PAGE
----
The photo above shows a bombwa near my house. You can see the bright yellow jerricans stacked and queued while children wait similarly nearby on what looks like a cement lawn armchair.

Behold, The Bald Biddeena (Injera)!

Injera, or biddeena (as it is often referred to in Afaan Oromoo) is by far the most commonly seen food item in Ethiopia. Injera is large, flat, round, a little sour, and crape-like. Frequently it is served with wats (dishes akin to stews or soups, which usually host a lot of onion and birbire spice). Most of the time injera is made from teff, a grain that grows beside wheat and corn around these parts. Other varieties substitute part or all of the teff flour for that of corn or wheat.

Dressing a plate properly with injera is easy. You simply cover the plate and fold the injera inwards where it would otherwise spill over the sides. When wat is served it's poured on top and in the middle of injera. Like most Ethiopian dishes, wats are eaten without forks or spoons. Instead, you use your hands to tear pieces of injera from its outer sides to grab the wat on the middle. With injera-wrapped wat in hand, you're ready to chow down. I suggest checking out your local Ethiopian restaurants to and getting familiar with it.

The photo above was taken from the kitchen of a restaurant in my town that I love. As you can see, the batter was already poured. In case you've looked up the recipe and curious to try making a few on your skillet, the technique is to pour from the outside and spiral inwards. Think crape thin. Cover for maybe a minute then remove injera from heat. The kitchen set up in the photo is not typical - it's better/more efficient with wood fuel. The more common stoves use the '3-rock' system. A 3-rock stove requires three large rocks set close enough together to hold a pot or a surface to make injera on.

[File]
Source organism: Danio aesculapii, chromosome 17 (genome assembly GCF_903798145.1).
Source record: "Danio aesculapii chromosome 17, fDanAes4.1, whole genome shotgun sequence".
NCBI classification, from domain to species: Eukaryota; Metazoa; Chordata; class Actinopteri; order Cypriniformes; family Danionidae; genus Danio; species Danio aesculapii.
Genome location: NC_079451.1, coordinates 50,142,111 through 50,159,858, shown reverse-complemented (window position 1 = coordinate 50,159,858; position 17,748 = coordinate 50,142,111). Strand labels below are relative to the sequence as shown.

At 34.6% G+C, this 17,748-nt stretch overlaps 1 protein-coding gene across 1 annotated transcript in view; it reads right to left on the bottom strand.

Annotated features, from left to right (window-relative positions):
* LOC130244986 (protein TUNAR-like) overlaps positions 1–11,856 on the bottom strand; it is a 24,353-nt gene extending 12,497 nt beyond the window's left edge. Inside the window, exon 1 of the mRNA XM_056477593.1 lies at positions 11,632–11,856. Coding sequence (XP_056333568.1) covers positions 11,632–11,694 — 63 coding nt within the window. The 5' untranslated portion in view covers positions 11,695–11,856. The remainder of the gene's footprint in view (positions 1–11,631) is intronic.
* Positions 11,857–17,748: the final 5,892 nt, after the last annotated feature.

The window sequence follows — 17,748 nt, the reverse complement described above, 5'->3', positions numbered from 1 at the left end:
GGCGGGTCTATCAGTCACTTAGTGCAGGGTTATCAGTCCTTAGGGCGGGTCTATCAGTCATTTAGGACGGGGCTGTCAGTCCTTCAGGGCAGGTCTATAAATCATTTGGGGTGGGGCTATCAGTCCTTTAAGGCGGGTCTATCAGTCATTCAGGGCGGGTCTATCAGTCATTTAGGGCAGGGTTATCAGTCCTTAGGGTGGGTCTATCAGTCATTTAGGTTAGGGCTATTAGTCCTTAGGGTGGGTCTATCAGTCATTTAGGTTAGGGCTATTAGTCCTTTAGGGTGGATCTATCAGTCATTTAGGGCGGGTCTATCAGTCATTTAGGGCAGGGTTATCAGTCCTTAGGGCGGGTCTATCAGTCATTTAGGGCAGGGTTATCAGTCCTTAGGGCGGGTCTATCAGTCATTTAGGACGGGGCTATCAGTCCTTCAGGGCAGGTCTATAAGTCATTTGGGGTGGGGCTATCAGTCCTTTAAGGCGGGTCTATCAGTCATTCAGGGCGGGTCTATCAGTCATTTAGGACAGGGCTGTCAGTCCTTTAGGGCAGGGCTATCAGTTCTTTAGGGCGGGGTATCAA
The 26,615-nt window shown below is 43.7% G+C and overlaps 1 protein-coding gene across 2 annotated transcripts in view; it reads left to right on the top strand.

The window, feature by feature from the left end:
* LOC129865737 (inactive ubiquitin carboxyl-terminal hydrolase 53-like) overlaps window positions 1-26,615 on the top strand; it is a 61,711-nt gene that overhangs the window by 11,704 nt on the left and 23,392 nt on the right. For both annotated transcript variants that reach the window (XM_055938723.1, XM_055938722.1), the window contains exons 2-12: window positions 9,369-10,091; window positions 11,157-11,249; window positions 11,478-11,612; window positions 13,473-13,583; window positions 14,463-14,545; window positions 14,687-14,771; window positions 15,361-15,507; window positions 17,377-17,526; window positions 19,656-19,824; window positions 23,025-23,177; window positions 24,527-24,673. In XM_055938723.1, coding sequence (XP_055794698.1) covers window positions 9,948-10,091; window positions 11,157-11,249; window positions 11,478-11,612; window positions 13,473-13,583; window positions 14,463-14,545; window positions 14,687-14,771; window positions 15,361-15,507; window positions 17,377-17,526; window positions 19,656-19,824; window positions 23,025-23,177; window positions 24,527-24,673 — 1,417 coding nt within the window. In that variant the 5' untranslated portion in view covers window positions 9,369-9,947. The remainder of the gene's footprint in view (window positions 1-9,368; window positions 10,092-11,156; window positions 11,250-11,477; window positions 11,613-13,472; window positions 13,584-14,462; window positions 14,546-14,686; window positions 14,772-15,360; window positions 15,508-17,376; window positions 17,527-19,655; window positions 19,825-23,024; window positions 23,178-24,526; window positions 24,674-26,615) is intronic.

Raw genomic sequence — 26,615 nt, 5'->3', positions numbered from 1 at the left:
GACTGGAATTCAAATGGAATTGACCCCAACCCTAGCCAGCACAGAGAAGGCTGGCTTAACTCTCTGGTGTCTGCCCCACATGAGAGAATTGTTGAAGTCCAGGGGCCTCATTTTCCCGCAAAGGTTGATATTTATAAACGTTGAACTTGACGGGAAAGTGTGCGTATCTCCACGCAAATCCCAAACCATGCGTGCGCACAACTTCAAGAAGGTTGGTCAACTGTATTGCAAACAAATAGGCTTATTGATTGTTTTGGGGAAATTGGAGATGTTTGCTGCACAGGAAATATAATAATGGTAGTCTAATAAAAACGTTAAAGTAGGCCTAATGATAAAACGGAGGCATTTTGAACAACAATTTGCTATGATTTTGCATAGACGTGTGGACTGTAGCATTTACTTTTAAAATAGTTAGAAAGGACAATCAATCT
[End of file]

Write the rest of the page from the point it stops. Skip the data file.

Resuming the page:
Monday, September 5, 2011

Last week I participated in a summer camp for Ethiopian youth. The program's aim was to encourage community service and leadership amongst young people. Half of the camp was geared towards HIV AIDS awareness and developing healthy habits while the other half focused on environment conservation and preservation. Although many cultures were represented, staff and campers alike got along really well.

For the majority of campers and the Ethiopian counterpart staff, traveling far from home was not a common experience or affordable, which is why the field trip to Arba Minch and Nechisar National Park was exceptional for everyone- not just for us few Americans on board. During our time on Lake Chamo, we boated amidst crocodiles, storks, and hippos. I have never before seen such large and potentially dangerous wildlife in their natural habitat with so few barriers between us. In short: it was amazing. The photo above is a group of campers and staff aboard a boat on Lake Chamo heading towards what would likely be an unforgettable experience.

Maybe the only redeeming quality of a road trip in Ethiopia using public transport is the scenery. On the way to Welayita Sodo, a 3 day by bus riding experience, my campward party of 5 traveled from the Oromo Region to the Southern Nations Nationalities and People's Region (SNNPR). In SNNPR, the inset plant is very popular. With exception to its much larger leaves, inset looks very similar to a banana tree, hence its English name, false banana'. Within SNNPR and other regions where it grows well, inset is utilized in a variety of ways by use of both its roots and leaves.

The root of the inset plant is a main ingredient for gamfo (sounds like: 'gum-foe'), a porridge dish served with butter and birbire spice (think paprika), and for q'ocha, a hard gummy tortilla-like bread. Leaves of the inset are used to preserve foods and the spine of the leaves can be dried to produce tough fibers for rope. Above is a photo taken while traveling to Welayita Sodo from Jimma. The traditionally built house in this photo is within the SNNPR region of Ethiopia. It is huge. The 8ft + inset trees to its right are dwarfed in comparison.